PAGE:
I love your analysis, but I have to disagree with a certain point. When Kurt dresses in flannel and speaks in a deeper voice, that’s when he’s wearing a costume. He’s pretending to be something he’s not, trying to fool people, trying to gain the power that he perceives more masculine men to have. When he goes back to flamboyant clothing and high pitched music, that’s when he’s being himself. He’s no longer in costume, and in fact he loses power when he does that, in that he loses the safety he had had against the bullies.

    Also I think Kurt said in the Lady Gaga episode that he believes the jocks are revealing their true personalities by wearing their lettermen jackets. He doesn’t seem to think they’re costumes so much as an aspect of their inner selves.

    I also wanted to say I really enjoy your blog, particularly your analyses of Kurt’s clothing and gender identity. I could read that stuff all day long. 🙂

  7. Julia February 16, 2012 at 10:43 pm #

    This is lovely, and we should talk about monsters and Ryan Murphy’s body of work and fixations sometime.

    Someone somewhere in the thread commented about the long game Glee plays, and how it revolves around the contrast between the roles people play and the roles they want to. I think that makes talking about the monstrous, both in the episode and in the larger series, natural.

    And I don’t know if this is the bets place for it, but, a note about Karofsky (and do you notice, the difference between David and Karofsky, and when the different names are used?)

    Karofsky has always been supposed to be about internalized homophobia. Self hatred, all that jazz. His dad is capital-T-Tolerant (gross, yes, but again, he’s supposed to be,) he can pass, no one is beating him up. And that doesn’t keep him safe. Karofsky is every toxic, hateful message about gay kids, held inside and against himself. He’s sick, because our world is. He does things that are wrong, and his thought patterns here aren’t any healthier than they were in NBK–>Furt, he’s unhinged, but it’s not about Kurt. It’s about himself, and the cultural war he embodies. And it’s disturbing, and it’s also sad.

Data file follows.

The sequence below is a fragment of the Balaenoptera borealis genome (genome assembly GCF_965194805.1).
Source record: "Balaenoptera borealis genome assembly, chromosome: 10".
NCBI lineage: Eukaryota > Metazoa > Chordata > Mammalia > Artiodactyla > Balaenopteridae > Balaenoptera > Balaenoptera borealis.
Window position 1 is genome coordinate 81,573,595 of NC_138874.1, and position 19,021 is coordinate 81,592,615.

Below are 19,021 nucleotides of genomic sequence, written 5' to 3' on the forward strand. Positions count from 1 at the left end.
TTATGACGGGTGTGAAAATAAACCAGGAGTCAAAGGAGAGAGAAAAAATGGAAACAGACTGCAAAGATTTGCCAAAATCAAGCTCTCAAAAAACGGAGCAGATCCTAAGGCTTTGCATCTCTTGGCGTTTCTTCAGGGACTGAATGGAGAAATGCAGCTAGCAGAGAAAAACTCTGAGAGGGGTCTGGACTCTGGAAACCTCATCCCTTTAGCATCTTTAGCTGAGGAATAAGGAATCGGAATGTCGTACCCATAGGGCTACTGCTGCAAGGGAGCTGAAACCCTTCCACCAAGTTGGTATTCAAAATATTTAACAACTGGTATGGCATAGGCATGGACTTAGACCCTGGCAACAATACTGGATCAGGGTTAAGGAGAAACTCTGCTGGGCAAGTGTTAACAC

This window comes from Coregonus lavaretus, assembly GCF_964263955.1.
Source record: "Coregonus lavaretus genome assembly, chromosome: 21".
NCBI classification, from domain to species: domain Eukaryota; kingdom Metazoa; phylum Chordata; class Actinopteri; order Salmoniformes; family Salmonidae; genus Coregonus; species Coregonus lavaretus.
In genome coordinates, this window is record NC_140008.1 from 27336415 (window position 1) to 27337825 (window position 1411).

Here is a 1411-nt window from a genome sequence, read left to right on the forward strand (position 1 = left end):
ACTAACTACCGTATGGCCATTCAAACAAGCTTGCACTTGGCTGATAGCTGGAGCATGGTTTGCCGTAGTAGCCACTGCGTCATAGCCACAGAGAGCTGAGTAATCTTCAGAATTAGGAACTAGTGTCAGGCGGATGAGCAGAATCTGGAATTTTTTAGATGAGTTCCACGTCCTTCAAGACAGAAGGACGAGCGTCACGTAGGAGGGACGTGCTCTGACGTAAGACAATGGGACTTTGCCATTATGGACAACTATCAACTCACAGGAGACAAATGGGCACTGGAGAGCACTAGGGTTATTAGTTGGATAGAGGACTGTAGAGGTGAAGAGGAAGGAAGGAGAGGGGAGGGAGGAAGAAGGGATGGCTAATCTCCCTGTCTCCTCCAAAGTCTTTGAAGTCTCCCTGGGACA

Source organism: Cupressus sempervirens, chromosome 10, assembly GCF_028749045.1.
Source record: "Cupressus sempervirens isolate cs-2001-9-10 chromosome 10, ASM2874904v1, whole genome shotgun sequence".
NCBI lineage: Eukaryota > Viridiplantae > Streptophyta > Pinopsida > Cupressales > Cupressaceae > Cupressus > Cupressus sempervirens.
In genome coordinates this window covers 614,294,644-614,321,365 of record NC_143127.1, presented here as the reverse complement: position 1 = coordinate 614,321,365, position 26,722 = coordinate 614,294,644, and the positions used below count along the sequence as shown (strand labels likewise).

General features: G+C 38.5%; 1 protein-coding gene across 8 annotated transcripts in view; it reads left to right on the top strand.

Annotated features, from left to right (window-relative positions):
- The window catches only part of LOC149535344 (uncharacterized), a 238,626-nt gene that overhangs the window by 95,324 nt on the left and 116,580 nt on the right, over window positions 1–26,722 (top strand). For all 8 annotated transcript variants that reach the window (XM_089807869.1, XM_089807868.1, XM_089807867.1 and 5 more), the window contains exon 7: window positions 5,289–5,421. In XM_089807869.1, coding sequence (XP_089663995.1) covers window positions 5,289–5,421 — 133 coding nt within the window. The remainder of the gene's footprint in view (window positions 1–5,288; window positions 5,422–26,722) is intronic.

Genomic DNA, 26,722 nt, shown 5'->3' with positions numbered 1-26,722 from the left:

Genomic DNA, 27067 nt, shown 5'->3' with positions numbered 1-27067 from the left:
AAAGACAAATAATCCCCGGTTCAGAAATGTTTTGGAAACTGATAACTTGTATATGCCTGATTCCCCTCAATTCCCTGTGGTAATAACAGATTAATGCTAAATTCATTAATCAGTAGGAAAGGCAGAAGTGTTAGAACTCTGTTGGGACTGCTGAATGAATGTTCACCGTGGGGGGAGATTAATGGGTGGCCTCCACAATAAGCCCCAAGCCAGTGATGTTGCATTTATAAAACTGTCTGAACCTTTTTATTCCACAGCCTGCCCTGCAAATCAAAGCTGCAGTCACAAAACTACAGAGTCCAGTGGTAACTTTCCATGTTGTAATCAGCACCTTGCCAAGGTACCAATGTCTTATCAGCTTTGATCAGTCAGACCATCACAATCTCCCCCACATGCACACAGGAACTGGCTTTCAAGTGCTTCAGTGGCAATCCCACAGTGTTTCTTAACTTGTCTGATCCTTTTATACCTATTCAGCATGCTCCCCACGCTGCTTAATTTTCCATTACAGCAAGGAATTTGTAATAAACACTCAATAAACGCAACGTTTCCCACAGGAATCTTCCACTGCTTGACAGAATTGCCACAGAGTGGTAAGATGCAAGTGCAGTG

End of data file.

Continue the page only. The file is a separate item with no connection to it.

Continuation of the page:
It would be nice if that story could be told without it being seen as a redemption or woobie-fication, because it’s important. Internalized violence, and perpetuating the same violence meant for you, and still counting.

    There are a lot of different ways to kill queer kids. The sneakiest way is to get them to kill each other, and then themselves. That’s Dave’s story.

    And now I want to talk about parallels between Dave and Quinn for some reason, so, stepping away from the keyboard.

    • Gemmi999 February 17, 2012 at 12:03 am #

      Parallels between Dave and Quinn! SO MANY I want to talk about! Also, just thinking about Quinn and how she might be one of the most visible examples of putting on a costume/becoming a monster with her behavior at the beginning of the season. But also about how she continued to be monster-like even without her costume.

      I also keep wanting to talk about the dangers of conformity, and using Dalton as an example. Because conformity at Dalton can be used to hide monstrous intentions behind a mask of calmness (ie: Sebastian). The idea that the most truly monstrous, the people who do horrible things for no reason at all, are hiding in plain site where nobody can even tell that there’s something different about them without specific interaction.

    • mabaneropepper February 17, 2012 at 7:53 pm #

      I’m worried about what’s going to happen to DK. One of the things I like about Glee is the way it takes real world problems and shows us how they could be handled better. The best example is the relationship between Kurt and his father. I’d really like to see a delicate touch on DK; show him at his lowest for sure, but let him overcome it.

  8. Adriana February 17, 2012 at 4:11 pm #

    I agree about the creepy aspect of Dave’s behavior, which he clearly didn’t. I just find it unsettling that the same behavior towards Kurt when he hated him is the same as when he claims to love him. The obsessivness, the instance where you can see him sneaking about, which takes on a whole other context because of their history.

    The tokens, on their own, are nice but not with the complicated past that lies between them.